Consider some of the reasons why you might be leaving your residential, buy to let or commercial building as empty property for a while – there are quite a few of them:
- your job may have taken you away from home, or even overseas, for a while;
- you have been lucky enough to take a round the world cruise or to visit faraway friends and relations for an extended holiday;
- you might be taking a sabbatical from your usual, full-time job;
- you might have the builders in to refurbish, extend or generally decorate your home and have moved out for the duration;
- you might be moving house, have already moved into your new home and are waiting for the previous one to be sold;
- as a buy to let landlord, or landlord of commercial property, you may be waiting for new tenants to move in following the end of a previous tenancy or lease; or
- you might have an interest in a property which is subject to probate, pending decisions on its ultimate ownership and fate.
When a property is left unoccupied, it is exposed to qualitatively different risks to those when it is in more or less constant use or habitation:
- even relatively minor repairs and maintenance may develop into major disasters if left unattended because there is no one to hand to take prompt action;
- the major threat, however, is that posed by fire (accidental or arson), squatting, theft and vandalism.
British Institute of Facilities Management (BIFM), for example, cites estimates that some £2 billion worth of damage is caused through vandalism and arson each year and that roughly one quarter of those incidents have occurred in empty or vacant property. According to statistics published by the Association of British Insurers (ABI) of the £12.9 million property claims handled each day, 18% of them are related to fire damage.
BIFM also refers to estimates that there are currently more than 22,000 squatters in empty property, compared to just 9,500 in 1995. Although squatting and trespass are criminal offences, the owner of an empty property still owes a duty of care to prevent injury to such individuals. It cites a particular example where an injured trespasser was awarded more than half a million pounds in damages.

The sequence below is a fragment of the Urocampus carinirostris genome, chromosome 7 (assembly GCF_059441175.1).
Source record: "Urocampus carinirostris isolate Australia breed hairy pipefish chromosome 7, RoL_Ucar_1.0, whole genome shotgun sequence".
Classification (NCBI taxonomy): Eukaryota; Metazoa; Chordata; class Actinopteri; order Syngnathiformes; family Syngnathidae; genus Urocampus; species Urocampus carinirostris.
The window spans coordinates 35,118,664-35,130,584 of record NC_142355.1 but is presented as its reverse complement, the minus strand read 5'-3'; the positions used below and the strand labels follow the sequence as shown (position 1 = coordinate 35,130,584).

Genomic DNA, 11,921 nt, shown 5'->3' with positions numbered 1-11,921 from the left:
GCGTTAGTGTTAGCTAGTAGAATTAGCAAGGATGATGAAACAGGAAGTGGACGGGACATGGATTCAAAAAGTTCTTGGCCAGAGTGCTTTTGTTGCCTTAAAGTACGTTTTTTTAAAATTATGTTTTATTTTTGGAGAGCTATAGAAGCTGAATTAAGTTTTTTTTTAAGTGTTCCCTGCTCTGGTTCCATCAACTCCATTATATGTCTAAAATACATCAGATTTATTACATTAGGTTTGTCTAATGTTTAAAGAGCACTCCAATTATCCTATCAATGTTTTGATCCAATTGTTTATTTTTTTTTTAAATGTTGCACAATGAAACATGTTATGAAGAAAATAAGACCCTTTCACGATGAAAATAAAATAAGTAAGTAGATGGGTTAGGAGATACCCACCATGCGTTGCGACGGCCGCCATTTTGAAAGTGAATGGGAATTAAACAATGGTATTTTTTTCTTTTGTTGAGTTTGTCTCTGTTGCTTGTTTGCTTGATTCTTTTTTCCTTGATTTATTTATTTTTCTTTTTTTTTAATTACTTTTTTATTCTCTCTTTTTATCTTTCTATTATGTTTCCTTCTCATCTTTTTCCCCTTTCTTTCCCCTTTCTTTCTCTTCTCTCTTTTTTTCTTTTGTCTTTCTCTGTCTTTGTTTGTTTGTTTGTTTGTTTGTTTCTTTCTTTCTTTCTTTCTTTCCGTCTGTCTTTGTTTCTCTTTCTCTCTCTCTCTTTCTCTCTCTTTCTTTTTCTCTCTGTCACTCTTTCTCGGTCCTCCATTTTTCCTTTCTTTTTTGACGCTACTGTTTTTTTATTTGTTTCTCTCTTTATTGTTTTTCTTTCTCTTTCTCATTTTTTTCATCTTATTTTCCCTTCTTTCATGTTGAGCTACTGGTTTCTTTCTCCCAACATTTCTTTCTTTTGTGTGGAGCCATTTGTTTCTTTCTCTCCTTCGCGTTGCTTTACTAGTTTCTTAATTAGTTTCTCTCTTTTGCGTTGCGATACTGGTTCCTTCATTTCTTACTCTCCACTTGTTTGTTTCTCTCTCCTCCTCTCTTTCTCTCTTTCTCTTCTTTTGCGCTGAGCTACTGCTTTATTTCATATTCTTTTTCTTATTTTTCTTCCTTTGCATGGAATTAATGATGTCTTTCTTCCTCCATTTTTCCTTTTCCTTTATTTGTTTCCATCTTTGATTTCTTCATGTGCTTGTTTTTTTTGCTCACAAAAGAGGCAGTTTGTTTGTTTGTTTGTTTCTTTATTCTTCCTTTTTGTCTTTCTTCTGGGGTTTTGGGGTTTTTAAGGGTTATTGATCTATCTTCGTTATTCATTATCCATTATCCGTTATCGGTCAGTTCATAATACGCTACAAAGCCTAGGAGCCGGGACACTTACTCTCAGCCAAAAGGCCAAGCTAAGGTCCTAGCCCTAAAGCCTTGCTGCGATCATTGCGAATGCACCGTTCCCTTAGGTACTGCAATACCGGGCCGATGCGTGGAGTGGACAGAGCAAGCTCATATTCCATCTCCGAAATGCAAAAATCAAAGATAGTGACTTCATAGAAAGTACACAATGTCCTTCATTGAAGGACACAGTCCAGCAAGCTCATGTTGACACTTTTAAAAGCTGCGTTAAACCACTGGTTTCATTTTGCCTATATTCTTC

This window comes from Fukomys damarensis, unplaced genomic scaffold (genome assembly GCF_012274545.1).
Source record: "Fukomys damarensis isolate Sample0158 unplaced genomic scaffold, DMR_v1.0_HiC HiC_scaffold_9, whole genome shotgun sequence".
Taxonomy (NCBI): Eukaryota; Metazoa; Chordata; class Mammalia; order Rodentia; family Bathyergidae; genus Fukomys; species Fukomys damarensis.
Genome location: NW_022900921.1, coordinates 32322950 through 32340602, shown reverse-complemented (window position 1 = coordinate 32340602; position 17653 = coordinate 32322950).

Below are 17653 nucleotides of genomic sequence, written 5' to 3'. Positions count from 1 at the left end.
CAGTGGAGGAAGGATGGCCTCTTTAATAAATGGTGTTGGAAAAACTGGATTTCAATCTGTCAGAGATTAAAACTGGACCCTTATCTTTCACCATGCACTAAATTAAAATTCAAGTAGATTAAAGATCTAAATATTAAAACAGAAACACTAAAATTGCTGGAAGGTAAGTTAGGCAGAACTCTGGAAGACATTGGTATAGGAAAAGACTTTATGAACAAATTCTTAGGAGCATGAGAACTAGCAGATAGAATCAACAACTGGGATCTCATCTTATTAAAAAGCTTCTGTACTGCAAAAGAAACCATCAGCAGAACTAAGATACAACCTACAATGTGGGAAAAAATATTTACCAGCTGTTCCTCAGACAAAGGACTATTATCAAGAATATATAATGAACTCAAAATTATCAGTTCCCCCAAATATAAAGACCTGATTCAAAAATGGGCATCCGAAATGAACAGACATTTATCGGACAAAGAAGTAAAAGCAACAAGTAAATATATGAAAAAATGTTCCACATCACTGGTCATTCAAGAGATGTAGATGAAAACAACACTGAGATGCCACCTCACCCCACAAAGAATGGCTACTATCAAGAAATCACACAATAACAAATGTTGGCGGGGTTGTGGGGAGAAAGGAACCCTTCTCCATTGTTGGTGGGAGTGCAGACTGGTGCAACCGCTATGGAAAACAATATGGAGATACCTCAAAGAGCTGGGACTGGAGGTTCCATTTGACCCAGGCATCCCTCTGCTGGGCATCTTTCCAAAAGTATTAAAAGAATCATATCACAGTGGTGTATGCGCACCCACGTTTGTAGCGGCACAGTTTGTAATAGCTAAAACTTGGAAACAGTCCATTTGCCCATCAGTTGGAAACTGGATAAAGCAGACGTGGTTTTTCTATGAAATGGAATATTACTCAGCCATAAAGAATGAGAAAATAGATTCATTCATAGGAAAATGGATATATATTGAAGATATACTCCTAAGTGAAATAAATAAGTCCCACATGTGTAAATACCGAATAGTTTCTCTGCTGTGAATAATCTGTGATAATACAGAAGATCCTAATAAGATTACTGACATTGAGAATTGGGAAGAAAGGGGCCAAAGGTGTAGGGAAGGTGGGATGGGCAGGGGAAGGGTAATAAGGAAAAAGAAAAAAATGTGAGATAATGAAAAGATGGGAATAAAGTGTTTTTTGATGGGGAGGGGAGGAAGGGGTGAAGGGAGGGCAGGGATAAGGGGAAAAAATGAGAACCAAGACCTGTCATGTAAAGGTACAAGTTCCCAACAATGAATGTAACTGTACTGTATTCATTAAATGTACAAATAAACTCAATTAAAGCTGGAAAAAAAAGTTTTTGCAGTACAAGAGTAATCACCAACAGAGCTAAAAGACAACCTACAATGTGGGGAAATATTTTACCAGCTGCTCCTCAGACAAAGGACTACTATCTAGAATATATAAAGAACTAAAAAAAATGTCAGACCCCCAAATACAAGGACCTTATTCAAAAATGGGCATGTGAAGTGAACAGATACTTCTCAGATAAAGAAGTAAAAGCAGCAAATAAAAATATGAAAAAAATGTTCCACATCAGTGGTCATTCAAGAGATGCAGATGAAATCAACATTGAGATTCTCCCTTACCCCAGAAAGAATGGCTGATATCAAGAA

The insurers’ response
Understandably perhaps, insurers therefore regard an empty and unoccupied property as a considerably greater risk than one which is in use. So great a risk, in fact, that after 30 or 45 consecutive days (depending on the particular insurer) insurance cover become severely restricted or lapses altogether.
In order to make good that deficiency, purpose designed, specialist unoccupied property insurance is available from niche insurance providers such as ourselves to ensure that the building and its contents remain fully protected even when it has been left vacant for longer than a month or so. You can find out more by reading our Guide to unoccupied property here.
It is generally possible to tailor the level of cover provided to suit your particular needs and to arrange cover for the estimated duration of any vacancy – you might want cover only for six months, for example, rather than the entire year. If your plans change, unoccupied property insurance is typically flexible enough to allow for extensions to the term of the policy.